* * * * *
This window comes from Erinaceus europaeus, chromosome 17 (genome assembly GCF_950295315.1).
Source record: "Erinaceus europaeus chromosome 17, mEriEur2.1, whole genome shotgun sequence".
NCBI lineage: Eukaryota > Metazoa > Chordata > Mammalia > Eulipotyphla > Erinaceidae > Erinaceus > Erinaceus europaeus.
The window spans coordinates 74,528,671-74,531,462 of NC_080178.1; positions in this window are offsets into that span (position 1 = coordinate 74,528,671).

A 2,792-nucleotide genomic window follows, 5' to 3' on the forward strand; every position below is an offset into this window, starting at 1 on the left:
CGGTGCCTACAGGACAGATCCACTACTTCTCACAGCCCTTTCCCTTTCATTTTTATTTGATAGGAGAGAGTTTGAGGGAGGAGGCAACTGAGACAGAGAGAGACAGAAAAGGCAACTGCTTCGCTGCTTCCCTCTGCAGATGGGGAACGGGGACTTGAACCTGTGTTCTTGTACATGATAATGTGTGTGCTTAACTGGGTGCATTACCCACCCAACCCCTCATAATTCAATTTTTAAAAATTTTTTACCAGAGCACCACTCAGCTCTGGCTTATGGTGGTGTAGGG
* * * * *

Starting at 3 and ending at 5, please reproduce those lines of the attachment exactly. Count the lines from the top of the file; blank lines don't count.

NCBI lineage: Eukaryota > Metazoa > Chordata > Mammalia > Eulipotyphla > Erinaceidae > Erinaceus > Erinaceus europaeus.
The window spans coordinates 74,528,671-74,531,462 of NC_080178.1; positions in this window are offsets into that span (position 1 = coordinate 74,528,671).

A 2,792-nucleotide genomic window follows, 5' to 3' on the forward strand; every position below is an offset into this window, starting at 1 on the left: